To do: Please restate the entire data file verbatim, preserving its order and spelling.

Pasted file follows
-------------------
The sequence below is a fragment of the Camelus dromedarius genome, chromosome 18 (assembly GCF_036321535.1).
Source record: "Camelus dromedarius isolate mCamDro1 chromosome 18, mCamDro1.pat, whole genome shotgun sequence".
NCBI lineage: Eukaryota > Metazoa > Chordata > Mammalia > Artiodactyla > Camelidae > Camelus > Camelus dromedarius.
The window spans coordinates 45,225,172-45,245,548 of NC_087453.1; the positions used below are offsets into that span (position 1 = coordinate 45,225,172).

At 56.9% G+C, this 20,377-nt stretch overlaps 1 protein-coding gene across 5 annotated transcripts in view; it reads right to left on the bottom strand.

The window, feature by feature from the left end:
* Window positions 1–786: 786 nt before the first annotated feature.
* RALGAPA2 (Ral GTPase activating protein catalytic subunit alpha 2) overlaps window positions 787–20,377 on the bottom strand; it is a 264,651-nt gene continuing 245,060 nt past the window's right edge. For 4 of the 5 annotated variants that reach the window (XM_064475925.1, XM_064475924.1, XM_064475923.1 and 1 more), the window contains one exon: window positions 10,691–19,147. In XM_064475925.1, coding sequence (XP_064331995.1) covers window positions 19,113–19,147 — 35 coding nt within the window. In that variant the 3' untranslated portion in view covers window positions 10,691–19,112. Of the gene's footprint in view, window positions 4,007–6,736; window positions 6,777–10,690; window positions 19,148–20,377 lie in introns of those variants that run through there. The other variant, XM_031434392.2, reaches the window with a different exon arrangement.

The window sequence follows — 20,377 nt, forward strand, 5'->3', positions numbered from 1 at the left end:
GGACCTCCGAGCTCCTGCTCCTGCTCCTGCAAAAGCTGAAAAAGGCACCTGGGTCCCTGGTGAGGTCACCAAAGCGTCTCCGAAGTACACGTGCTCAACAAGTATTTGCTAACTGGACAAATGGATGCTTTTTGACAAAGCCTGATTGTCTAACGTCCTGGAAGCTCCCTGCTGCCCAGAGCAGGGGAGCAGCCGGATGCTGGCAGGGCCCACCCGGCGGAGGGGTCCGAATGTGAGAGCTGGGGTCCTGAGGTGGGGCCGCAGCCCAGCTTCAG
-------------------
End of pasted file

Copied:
The sequence below is a fragment of the Camelus dromedarius genome, chromosome 18 (assembly GCF_036321535.1).
Source record: "Camelus dromedarius isolate mCamDro1 chromosome 18, mCamDro1.pat, whole genome shotgun sequence".
NCBI lineage: Eukaryota > Metazoa > Chordata > Mammalia > Artiodactyla > Camelidae > Camelus > Camelus dromedarius.
The window spans coordinates 45,225,172-45,245,548 of NC_087453.1; the positions used below are offsets into that span (position 1 = coordinate 45,225,172).

At 56.9% G+C, this 20,377-nt stretch overlaps 1 protein-coding gene across 5 annotated transcripts in view; it reads right to left on the bottom strand.

The window, feature by feature from the left end:
* Window positions 1–786: 786 nt before the first annotated feature.
* RALGAPA2 (Ral GTPase activating protein catalytic subunit alpha 2) overlaps window positions 787–20,377 on the bottom strand; it is a 264,651-nt gene continuing 245,060 nt past the window's right edge. For 4 of the 5 annotated variants that reach the window (XM_064475925.1, XM_064475924.1, XM_064475923.1 and 1 more), the window contains one exon: window positions 10,691–19,147. In XM_064475925.1, coding sequence (XP_064331995.1) covers window positions 19,113–19,147 — 35 coding nt within the window. In that variant the 3' untranslated portion in view covers window positions 10,691–19,112. Of the gene's footprint in view, window positions 4,007–6,736; window positions 6,777–10,690; window positions 19,148–20,377 lie in introns of those variants that run through there. The other variant, XM_031434392.2, reaches the window with a different exon arrangement.

The window sequence follows — 20,377 nt, forward strand, 5'->3', positions numbered from 1 at the left end:
GGACCTCCGAGCTCCTGCTCCTGCTCCTGCAAAAGCTGAAAAAGGCACCTGGGTCCCTGGTGAGGTCACCAAAGCGTCTCCGAAGTACACGTGCTCAACAAGTATTTGCTAACTGGACAAATGGATGCTTTTTGACAAAGCCTGATTGTCTAACGTCCTGGAAGCTCCCTGCTGCCCAGAGCAGGGGAGCAGCCGGATGCTGGCAGGGCCCACCCGGCGGAGGGGTCCGAATGTGAGAGCTGGGGTCCTGAGGTGGGGCCGCAGCCCAGCTTCAG